16. Most of my WIP’s and UFO’s are the result of something more interesting coming along. I often get bogged down because a project is just plain boring and going onto something else for awhile keeps me going and then when I come back to previous project it is (sometimes) new and more interesting. Color is often a problem and I either go ahead with the designer’s choice and hope for the best or I change the color and hope for the best.
    Sadly, I have a lot of UFO’s that fall into the 3rd option–I simply have no interest in them any more and I wish had the strength and courage to discard them(for good) and forget about them. Instead, I hang onto them hoping that at some point I will go back and finish them.

  17. Yes I do, dear Mary! It happened last month. I was working on a Punto antico project that was taught at the Seminar of the Embroiderer’s Association of Canada last May. I had done a terrible mistake of cutting the wrong threads and had to rethread, but I also had to change a bit the design because the fabric wasn’t as strong as it was before. For a while I thought that I would have to redo everything from the start ( at least 80 hours work ). I was discouraged and I did procrastinate and put it away for a few days, not knowing what to do with it. I have to add that putting it aside permanently wasn’t really an option since I had a grant to go to that seminar and I have to summit a photo of my piece by the end of the year.
    Putting it aside helped me to think and to see options and to lessen the pressure.
    I finally started back with modifications and I think the result will be fine after all.

  18. Yes sometimes I just get bored with a project. I’ve got 24 quilt squares to embroidery that I put the aside 3 yrs ago because I want to do the ribbon in shaded long and short stitch and I’m not good at it. I also can’t find a stitch I like for all the leaves, So I’ve been knitting a lot and now I’m back to cross stitching projects I’ve been putting off for yrs. Just writing this makes me want to get back to the quilt squares. Seems taking part in this discussion has inspired me. Wish me luck. Maybe I can use the coloris I just bought for the ribbon long and short we’ll see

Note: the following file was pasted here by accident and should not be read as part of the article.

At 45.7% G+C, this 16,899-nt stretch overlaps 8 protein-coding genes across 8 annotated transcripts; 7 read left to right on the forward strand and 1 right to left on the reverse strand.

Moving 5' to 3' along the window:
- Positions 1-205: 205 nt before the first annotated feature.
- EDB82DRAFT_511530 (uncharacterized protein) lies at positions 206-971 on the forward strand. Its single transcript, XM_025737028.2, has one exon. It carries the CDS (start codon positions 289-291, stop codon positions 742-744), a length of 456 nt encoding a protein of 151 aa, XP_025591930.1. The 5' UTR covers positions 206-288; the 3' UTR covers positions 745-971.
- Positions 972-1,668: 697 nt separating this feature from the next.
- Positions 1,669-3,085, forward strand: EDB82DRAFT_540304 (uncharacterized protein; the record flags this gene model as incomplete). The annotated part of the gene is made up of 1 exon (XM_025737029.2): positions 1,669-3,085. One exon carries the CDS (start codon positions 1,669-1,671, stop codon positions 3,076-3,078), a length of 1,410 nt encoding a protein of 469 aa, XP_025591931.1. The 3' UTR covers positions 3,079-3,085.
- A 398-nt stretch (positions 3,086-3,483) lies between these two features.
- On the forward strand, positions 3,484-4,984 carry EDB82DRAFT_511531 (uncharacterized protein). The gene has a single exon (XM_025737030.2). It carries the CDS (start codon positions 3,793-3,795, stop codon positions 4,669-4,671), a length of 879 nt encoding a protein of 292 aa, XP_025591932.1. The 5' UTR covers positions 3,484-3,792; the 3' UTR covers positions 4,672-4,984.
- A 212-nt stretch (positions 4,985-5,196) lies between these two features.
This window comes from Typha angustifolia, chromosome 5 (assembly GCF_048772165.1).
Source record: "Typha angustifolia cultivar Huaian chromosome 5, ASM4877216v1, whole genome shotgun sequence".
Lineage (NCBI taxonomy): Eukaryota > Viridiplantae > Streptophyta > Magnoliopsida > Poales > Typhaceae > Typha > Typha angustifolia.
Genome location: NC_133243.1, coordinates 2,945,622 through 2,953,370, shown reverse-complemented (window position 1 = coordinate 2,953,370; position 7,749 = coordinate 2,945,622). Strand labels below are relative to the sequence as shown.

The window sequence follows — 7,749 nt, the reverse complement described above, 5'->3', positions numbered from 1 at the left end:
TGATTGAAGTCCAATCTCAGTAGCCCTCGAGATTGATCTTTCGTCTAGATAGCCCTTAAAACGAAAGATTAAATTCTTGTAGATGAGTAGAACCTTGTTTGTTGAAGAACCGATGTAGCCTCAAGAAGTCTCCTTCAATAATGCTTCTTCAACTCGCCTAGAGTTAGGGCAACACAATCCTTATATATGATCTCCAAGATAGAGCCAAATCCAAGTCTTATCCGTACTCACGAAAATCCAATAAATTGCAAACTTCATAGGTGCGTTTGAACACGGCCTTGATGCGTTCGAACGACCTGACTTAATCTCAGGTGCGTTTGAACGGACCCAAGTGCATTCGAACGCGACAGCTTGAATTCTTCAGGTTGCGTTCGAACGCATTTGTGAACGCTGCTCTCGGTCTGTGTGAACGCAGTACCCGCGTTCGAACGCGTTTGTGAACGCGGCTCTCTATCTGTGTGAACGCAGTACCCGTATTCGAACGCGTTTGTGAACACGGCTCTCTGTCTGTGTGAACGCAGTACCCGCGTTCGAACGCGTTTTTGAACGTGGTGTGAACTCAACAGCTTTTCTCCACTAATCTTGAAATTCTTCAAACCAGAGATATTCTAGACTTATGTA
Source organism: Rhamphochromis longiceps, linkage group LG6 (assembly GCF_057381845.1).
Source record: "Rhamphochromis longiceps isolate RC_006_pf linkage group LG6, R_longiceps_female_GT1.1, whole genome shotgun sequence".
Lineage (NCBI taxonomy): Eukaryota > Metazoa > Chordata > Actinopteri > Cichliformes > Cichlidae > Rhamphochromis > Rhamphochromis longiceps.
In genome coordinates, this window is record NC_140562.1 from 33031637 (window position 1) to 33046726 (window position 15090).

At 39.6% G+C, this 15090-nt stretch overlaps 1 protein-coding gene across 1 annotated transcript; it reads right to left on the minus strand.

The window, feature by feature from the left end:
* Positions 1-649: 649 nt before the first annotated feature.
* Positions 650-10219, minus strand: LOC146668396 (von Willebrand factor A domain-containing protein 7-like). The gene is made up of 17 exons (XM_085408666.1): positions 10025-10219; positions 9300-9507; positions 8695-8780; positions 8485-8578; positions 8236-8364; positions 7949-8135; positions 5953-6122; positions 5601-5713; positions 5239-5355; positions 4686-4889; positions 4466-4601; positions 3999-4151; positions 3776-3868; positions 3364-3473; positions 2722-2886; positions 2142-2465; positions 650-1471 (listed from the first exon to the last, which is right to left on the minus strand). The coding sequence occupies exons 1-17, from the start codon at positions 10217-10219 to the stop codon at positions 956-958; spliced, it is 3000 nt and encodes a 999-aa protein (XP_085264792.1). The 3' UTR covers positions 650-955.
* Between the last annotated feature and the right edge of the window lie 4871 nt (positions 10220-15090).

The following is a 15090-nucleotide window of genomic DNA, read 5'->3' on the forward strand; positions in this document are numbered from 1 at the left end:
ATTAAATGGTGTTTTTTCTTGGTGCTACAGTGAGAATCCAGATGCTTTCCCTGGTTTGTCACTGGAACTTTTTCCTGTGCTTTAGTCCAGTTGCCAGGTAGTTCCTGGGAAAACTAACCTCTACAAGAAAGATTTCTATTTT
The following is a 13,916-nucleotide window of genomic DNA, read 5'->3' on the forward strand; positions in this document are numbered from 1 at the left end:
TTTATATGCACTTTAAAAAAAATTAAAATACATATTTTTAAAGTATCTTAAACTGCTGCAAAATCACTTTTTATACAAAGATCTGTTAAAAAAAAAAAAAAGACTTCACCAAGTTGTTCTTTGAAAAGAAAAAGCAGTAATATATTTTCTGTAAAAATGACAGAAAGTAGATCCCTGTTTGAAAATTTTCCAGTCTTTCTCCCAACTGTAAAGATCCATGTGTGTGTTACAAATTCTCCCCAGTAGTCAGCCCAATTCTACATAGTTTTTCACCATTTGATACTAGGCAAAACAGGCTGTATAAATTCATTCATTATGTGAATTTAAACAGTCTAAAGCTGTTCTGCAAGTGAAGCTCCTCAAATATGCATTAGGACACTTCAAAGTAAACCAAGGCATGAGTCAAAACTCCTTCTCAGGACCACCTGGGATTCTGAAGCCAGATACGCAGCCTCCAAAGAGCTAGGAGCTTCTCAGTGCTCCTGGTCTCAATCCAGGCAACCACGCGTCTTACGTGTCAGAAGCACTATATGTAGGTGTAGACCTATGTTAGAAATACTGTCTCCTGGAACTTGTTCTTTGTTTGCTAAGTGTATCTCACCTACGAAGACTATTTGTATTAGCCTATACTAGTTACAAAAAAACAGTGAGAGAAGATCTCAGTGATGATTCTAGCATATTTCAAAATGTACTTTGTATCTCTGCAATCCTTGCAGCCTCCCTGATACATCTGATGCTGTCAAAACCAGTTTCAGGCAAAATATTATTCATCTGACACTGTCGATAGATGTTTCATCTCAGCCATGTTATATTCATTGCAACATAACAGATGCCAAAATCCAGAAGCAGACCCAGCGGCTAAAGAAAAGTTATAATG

19. I recently completed a project that I had put away for over a year. It was a counted needlepoint project called Winter Logs. I had done about 1/4 of the design and it just seemed to be tedious and I wasn’t enjoying it. So, I packed it up. Once I got back into it, I finished the entire thing in about 2 weeks. I decided that it was OK to change some of the colors and I like it much better now. I am still trying to decide whether or not to do the optional border, but at least I am working on it again. Stitching should not feel like WORK! I agree with you that putting it away for a while may be a good option. Especially since you have already invested in threads and canvas. $$$$

  20. Loved your blog today. Nice to know how to deal with stitcher’s block.
    Hope you are feeling better. You are in my prayers.

  21. Dear Mary

    I often have stitchers block when I am hard at it stitching away, but the next time I pick up the piece I really dislike the stitching which has taken me a whole afternoon to complete, but out it comes and I start again. Sometimes I rip out the piece 3 or more times, I know of one project where I ripped out the eye I was embroidering (difficult things eyes) 8 times because I couldn’t get it to match the opposite eye which I liked, thank goodness for good quality linen. Each time I ripped it out I got so frustrated with my self because it took ages to stitch, but I was glad I did and perservered. On another project I couldn’t get the thread colours right so out it came 3 or 4 times until I was happy with it. Other times when I leave a project and come to it I like what I’ve done so it stays. So I say stitchers block is a good thing because you have a different perspective on the project when you return to it. Thanks for sharing your thoughts and advice on stitchers block with us very useful tips.

    Regards Anita Simmance

  22. I think we all experience this at some stage. I hang my piece of work up somewhere that I can see it very often. Usually this works like a charm and the answer comes to me easily

  23. Here are some other stitcher’s blocks: I sit down to stitch and realize I need to go to the bathroom, I think about making a cup of coffee and can’t get it out of my head, my granddaughter needs me “right now”, my quilting is calling me, I’m too tired, I’m distracted by other things so my stitches are different, I lost me needle in my chair cushion again. Sometime blocks are only a few minutes long and sometimes a day or more.

  24. If I get a block on a stitching project, I switch to beading or sewing or spinning or kmitting and let the ‘problem’ percolate for a while at the back of my mind. Usually I resolve whatever it is.